How did bed bugs get here? Did they never leave? Recent research on genetics and inbreeding

by nobugsonme on December 16, 2011 · 1 comment

in bed bug epidemic, bed bug research, bed bug treatment, bed bugs, bed bugs and travel, history, spread of bed bugs

A new article by Katherine Harmon in Scientific American explores genetic research into bed bugs, which may be used to explain how they spread and thrive.

North Carolina State Entomologist Dr. Coby Schal and other researchers (including Drs. Warren Booth and Ed Vargo of NCSU and Changlu Wang of Rutgers) have been collecting samples from around the US and from within individual buildings, to learn more about how they were introduced and about their genetic diversity.

Harmon writes,

A genetic survey across the U.S. found that among towns, bedbugs have great genetic variation. That diversity suggests that, rather than having been brought into the country only a few times, the parasites crossed the borders many times—and are likely continuing to do so. These founder bugs go on to create larger populations. Even in well-connected and highly populated cities on the Interstate 95 corridor along the east coast, bedbug populations remained relatively distinct from one another.

Within each domestic population, however, the genetic distribution is a much different story. In a single home or apartment building, for example, the bugs show “an extremely high rate of inbreeding,” Schal said. His team found that an entire population within an apartment building—such as were the cases in infested Jersey City, N.J., and Raleigh, N.C. buildings—was so genetically similar that it might have been founded by a single fertilized female. Bugs in the next generation then would have mated with one another, and so on, in a seemingly indefinite incestuous line.

Not only does bed bug inbreeding not appear to have the same negative effects that it can have in human and many other animal populations, but evidence found by the team in one building even suggested that, given other options, bed bugs may “prefer” it.

(Nasty little buggers!)

We first heard about this study when the researchers received a grant for it back in 2008 (this information forms a footnote to this interview with Dr. James Austin about bed bugs, chickens and DNA).   It is good to hear some of the results.

Another interesting soundbite from the article?  Dr. Kenneth Haynes of the University of Kentucky is cited as saying that bed bugs can move 2.5 meters in five minutes.

Nasty and fast.

A winning combination, unfortunately.

Haynes and Schal were among the speakers at the American Society of Tropical Medicine and Hygiene meeting on December 6th, and additional articles shed more light on their research projects and findings.

Science News, Nature, and offer additional details on the work of Schal’s team, as well as on Ken Haynes’ work on genetics and pyrethroid resistance.

Science provides the abstracts for Schal’s teams’ two unpublished studies (which are under review) here (PDF) and here (PDF).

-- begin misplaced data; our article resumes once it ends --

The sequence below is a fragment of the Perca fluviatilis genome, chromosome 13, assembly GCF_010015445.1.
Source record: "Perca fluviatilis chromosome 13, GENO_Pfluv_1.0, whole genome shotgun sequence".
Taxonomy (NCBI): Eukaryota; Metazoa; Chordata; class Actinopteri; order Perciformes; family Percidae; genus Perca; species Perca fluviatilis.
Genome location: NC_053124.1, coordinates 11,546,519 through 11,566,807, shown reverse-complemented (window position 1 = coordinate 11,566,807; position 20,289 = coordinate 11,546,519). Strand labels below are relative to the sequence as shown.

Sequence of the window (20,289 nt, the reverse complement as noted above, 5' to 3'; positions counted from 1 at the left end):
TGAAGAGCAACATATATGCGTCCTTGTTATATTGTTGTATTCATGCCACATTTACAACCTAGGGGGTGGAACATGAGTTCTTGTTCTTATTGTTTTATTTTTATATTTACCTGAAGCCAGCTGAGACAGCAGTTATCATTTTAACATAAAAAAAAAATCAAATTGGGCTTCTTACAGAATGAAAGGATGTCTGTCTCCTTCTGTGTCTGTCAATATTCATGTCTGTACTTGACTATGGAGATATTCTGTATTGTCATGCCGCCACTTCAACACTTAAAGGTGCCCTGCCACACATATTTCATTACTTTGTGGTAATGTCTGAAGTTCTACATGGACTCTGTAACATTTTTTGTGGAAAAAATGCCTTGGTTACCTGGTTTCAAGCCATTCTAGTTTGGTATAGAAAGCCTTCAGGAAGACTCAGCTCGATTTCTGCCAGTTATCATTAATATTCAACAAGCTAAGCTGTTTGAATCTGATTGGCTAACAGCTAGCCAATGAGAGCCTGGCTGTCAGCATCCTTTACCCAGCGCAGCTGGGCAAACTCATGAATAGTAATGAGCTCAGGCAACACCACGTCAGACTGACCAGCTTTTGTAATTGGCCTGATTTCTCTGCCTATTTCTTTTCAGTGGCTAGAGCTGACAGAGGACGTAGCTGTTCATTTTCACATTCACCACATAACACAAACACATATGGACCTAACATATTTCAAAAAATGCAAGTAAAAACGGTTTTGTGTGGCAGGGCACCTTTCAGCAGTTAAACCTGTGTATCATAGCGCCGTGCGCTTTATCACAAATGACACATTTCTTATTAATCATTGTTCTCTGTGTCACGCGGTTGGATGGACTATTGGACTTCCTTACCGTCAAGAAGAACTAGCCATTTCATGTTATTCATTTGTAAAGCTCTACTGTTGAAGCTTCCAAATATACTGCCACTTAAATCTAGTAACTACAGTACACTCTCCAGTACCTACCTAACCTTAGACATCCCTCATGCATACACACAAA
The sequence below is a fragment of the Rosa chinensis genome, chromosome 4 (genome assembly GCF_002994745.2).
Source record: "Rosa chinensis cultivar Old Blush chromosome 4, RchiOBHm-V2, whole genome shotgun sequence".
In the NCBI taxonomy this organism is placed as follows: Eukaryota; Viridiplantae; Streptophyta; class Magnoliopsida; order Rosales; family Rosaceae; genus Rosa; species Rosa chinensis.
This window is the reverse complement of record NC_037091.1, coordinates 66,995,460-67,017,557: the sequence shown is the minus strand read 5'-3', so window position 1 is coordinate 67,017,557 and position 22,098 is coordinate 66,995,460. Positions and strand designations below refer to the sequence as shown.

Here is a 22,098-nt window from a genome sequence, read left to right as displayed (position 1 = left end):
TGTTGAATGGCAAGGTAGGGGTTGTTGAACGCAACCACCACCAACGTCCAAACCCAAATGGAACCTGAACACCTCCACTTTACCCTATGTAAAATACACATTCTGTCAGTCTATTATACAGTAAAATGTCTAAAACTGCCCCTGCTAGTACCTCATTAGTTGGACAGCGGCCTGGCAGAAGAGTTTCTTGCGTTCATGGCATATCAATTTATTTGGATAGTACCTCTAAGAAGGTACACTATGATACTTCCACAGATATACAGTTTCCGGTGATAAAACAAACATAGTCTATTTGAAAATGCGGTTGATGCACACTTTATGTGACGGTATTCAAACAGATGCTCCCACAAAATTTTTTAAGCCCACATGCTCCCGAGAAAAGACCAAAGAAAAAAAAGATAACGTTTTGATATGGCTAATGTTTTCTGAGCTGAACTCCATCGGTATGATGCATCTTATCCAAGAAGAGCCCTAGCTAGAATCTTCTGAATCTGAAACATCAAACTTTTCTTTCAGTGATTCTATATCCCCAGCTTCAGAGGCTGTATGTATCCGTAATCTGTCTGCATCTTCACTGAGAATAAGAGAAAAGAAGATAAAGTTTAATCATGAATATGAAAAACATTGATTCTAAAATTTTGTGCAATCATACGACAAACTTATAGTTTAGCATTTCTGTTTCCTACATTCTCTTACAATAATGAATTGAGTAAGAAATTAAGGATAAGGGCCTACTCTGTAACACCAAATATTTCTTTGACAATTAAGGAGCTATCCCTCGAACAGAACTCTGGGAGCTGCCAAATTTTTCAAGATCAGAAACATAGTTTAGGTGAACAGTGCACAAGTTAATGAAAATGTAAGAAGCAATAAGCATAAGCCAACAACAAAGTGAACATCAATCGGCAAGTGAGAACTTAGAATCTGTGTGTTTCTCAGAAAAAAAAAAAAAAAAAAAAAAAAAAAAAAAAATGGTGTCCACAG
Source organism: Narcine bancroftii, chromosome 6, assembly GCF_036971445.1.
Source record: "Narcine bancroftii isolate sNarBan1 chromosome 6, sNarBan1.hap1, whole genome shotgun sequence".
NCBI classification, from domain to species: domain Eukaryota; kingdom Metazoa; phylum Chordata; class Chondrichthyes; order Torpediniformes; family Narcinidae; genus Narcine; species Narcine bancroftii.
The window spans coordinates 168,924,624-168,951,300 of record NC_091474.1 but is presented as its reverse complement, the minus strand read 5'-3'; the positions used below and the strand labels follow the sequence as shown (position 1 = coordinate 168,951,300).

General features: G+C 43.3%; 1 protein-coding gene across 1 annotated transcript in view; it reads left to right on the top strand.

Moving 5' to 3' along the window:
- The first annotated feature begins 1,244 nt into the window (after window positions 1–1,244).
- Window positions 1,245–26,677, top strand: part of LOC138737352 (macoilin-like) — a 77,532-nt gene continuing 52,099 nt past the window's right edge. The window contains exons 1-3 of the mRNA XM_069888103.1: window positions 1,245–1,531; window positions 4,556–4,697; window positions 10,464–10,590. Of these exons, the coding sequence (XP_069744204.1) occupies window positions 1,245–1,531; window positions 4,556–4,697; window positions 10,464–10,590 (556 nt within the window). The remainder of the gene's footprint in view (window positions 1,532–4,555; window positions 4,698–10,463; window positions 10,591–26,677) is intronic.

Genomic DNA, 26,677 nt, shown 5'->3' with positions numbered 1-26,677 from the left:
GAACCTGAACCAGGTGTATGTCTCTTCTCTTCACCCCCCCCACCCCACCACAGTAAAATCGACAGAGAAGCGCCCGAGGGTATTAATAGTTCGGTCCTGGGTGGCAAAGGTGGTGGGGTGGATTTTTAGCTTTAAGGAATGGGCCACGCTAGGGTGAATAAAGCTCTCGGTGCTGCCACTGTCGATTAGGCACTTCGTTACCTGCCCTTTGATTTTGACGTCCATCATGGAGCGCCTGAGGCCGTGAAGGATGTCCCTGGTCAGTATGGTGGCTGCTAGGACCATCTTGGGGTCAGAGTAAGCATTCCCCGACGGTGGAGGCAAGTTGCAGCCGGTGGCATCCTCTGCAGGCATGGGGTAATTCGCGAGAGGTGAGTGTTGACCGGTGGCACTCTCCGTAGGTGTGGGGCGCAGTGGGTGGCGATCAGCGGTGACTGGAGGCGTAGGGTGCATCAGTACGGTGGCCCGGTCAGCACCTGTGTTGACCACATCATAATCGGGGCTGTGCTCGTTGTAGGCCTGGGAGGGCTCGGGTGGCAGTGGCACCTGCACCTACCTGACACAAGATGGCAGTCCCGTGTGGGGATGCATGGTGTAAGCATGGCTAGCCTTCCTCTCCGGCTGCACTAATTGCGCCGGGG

Interestingly, the BBC explores Schal’s hypothesis that bed bugs were reintroduced recently into the US from tropical countries where bed bugs persisted (and had developed resistance to heavily-used pesticides) after they had been virtually eradicated in the US.

When I say virtually, however, I note that there is evidence which suggests that bed bugs were never entirely eliminated in the US.  See the references former Bedbugger hopelessnomo provides in her comment on her Bedbugger article from 2008, in particular her comment dated 1/13/2008 at 10:35 pm — which affirm the presence of bed bugs in the US in the period from 1986-1999.

And that’s not counting the ones who lived with chickens.

The BBC cites Dr. Clive Boase,who reminds us once again that bed bugs were present in smaller numbers in the UK throughout the 1970s and 1980s, after DDT stopped being used, and notes that

“We don’t have to invoke stories of disease control programmes in Africa; all the evidence here in the UK is that our problem is home-grown.”

Dr Boase wondered that if the US had similar long-term records whether the researchers would have reached a different conclusion.

The BBC story also cites the University of Sheffield’s Dr. Richard Naylor (well known to Bedbugger forum users), who also questioned the team’s hypothesis:

“It doesn’t seem that difficult to develop resistance or lose it; in lab cultures, if you stop exposing [bed-bugs] to pyrethroids it drops out of lab populations very quickly,” he said.

Mr Naylor asked that if the US bed bugs had been exposed to the chemicals elsewhere in the past, “why would they still be resistant?”

The Science article suggests Schal is working on testing this hypothesis by collecting samples from abroad.


Thanks to Bait for drawing our attention to the Scientific American article.  See more Bedbugger articles about Dr. Coby Schal.

1 chuck007 December 17, 2011 at 7:32 am

Now this is a nice article . these are the questions that were on my mind .

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